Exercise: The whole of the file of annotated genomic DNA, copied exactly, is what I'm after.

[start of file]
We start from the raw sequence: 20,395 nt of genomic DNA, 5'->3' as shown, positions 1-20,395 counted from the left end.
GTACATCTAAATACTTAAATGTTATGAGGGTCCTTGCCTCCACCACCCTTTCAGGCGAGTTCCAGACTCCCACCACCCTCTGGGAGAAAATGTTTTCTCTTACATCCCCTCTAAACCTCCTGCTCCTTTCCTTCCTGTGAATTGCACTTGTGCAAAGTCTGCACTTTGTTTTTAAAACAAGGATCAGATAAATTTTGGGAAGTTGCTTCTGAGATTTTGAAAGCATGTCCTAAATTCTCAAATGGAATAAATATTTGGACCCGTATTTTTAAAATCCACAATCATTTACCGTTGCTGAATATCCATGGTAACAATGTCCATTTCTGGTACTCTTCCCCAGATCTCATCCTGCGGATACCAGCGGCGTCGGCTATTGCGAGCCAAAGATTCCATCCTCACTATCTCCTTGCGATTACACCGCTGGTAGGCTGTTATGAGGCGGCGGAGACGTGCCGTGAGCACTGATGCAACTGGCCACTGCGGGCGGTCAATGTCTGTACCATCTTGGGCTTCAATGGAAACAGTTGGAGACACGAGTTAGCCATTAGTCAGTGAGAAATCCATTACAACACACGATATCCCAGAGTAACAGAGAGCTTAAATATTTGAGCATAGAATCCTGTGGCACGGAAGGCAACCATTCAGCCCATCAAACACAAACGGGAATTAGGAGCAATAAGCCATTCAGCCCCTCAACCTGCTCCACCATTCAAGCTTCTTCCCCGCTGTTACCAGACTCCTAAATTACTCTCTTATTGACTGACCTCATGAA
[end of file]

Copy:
We start from the raw sequence: 20,395 nt of genomic DNA, 5'->3' as shown, positions 1-20,395 counted from the left end.
GTACATCTAAATACTTAAATGTTATGAGGGTCCTTGCCTCCACCACCCTTTCAGGCGAGTTCCAGACTCCCACCACCCTCTGGGAGAAAATGTTTTCTCTTACATCCCCTCTAAACCTCCTGCTCCTTTCCTTCCTGTGAATTGCACTTGTGCAAAGTCTGCACTTTGTTTTTAAAACAAGGATCAGATAAATTTTGGGAAGTTGCTTCTGAGATTTTGAAAGCATGTCCTAAATTCTCAAATGGAATAAATATTTGGACCCGTATTTTTAAAATCCACAATCATTTACCGTTGCTGAATATCCATGGTAACAATGTCCATTTCTGGTACTCTTCCCCAGATCTCATCCTGCGGATACCAGCGGCGTCGGCTATTGCGAGCCAAAGATTCCATCCTCACTATCTCCTTGCGATTACACCGCTGGTAGGCTGTTATGAGGCGGCGGAGACGTGCCGTGAGCACTGATGCAACTGGCCACTGCGGGCGGTCAATGTCTGTACCATCTTGGGCTTCAATGGAAACAGTTGGAGACACGAGTTAGCCATTAGTCAGTGAGAAATCCATTACAACACACGATATCCCAGAGTAACAGAGAGCTTAAATATTTGAGCATAGAATCCTGTGGCACGGAAGGCAACCATTCAGCCCATCAAACACAAACGGGAATTAGGAGCAATAAGCCATTCAGCCCCTCAACCTGCTCCACCATTCAAGCTTCTTCCCCGCTGTTACCAGACTCCTAAATTACTCTCTTATTGACTGACCTCATGAA